# Bar Charts versus Dot Plots

Tim Brock / Sunday, May 10, 2015

Bar charts have a distinct advantage over chart forms that require area or angle judgements. That's because the simple perceptual tasks we require for decoding a bar chart - judging lengths and/or position along a scale - are tasks we're good at. But we also decode dot plots through judging position along a scale. Is there a reason to choose one over the other?

To explore this question I'm going to create several bar charts and dot plots from a real-world dataset. Specifically we'll be looking at the World Health Organization (WHO) table of life expectancy by country. It covers three different years: 1990, 2000, and 2012 and we'll just look at the life expectancy at birth across both sexes combined. Data is rounded to the nearest whole year.

Let's start by looking at the increase in life expectancy between 1990 and 2012 for 12 of the G-20 nations.

Which chart is better? With the bar chart you can compare lengths as well as position, but if you're an ardent disciple of Edward Tufte then the dot plot has the better data-ink ratio. In addition, one could always change the lines in the dot plot so that they only go from 0 to the position of the dot if one wanted to judge based on length. In the end, I think in this simple case it's probably just a matter of personal preference.

What if, instead of looking at the difference between 2012 and 1990 for each country, we just wanted to show the two corresponding values? In the bar chart case we create a grouped bar chart, in the dot plot case we string two different symbols on each line.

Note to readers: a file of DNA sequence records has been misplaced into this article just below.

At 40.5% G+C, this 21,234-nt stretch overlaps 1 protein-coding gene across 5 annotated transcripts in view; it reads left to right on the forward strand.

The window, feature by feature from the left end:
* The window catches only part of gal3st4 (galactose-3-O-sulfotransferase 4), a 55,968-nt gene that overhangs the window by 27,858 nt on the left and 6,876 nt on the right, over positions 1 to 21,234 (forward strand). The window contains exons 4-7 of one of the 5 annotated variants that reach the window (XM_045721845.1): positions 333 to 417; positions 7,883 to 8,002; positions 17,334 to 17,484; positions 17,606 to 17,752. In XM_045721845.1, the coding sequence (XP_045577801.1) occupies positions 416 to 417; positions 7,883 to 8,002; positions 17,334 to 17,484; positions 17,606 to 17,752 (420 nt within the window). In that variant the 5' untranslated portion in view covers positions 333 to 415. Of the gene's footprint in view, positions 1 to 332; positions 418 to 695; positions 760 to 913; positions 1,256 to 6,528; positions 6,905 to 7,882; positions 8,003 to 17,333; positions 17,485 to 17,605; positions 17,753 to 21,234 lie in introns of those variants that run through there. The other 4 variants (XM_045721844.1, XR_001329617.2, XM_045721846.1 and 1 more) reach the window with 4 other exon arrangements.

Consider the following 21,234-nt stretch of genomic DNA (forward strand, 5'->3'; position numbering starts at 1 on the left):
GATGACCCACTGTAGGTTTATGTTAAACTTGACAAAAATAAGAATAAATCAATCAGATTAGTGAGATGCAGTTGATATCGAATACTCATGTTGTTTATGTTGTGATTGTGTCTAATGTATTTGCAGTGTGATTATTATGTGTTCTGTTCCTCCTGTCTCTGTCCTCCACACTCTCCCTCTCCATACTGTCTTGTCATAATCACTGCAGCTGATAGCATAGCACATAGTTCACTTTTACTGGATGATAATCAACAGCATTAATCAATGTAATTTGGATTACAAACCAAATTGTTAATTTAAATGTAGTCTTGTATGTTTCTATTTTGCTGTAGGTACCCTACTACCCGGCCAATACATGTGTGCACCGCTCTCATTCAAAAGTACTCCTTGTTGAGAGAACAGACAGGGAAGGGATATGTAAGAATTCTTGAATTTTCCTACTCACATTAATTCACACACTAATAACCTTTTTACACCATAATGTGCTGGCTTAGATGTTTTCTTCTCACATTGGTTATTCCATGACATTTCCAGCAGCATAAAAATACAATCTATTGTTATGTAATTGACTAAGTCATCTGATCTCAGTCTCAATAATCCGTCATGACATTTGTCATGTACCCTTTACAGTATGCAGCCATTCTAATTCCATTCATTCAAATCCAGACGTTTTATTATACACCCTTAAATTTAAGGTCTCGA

It's easy to compare the two bars from the same country, but if we want to compare across countries for the same year we must ignore the presence of half the bars. Because these bars provide quite a dense concentration of color, this isn't all that easy a task. With the dot plot, comparison for the same country is even easier - we just scan along the same horizontal line. I think comparison between countries for the same year is also simpler, there's no large blocks of color to distract us when we want to compare blue circles to other blue circles or red squares to other red squares.

That covers the most obvious decoding tasks, but can we extract any other insights? I think it's immediately apparent from the dot plot that Turkey has seen the biggest increase in life expectancy (as was obvious when directly plotted in the first example). With the grouped bar chart, that information is there but it is somewhat concealed. Similarly, I think that the fact that the life expectancy in India in 2012 was lower than for most of the listed countries in 1990 is more obvious in the dot plot.

Let's add the middle year of measurement to the chart and see what difference that makes.

Now things look a bit cramped. In the case of the dot plot, for example, there is an overlap between the marker for the year 2000 and one of the other two years in eight of the twelve cases. But we can change things with the dot plot more than we can the bar chart. Assuming we're restricted to the same horizontal and vertical space as above, about the only thing we can do with the bar chart is change the horizontal scale so its maximum coincides with the maximum in the data. But with the dot plot, because line length does not encode anything, we can expand our scale in both horizontal directions to whatever is convenient.

Things are much clearer now in the dot plot while the bar chart is barely any different.

The above discussion gives several reasons for favoring a dot plot over a bar chart. The dataset used is, however, quite well-behaved. Specifically, for each country the life expectancy increased from 1990 to 2000 to 2012. This was not universally the case across the globe. In fact if I'd picked a different sample of twelve countries from the G-20, like the one below, our dataset would not have been so well-behaved.

In the case of South Africa and Russia we have overplotting in the dot plot. That's a problem we can probably deal with. We could use semi-transparent points, for example. The bars of a grouped bar chart do not lie on the same line and so overplotting will never be an issue.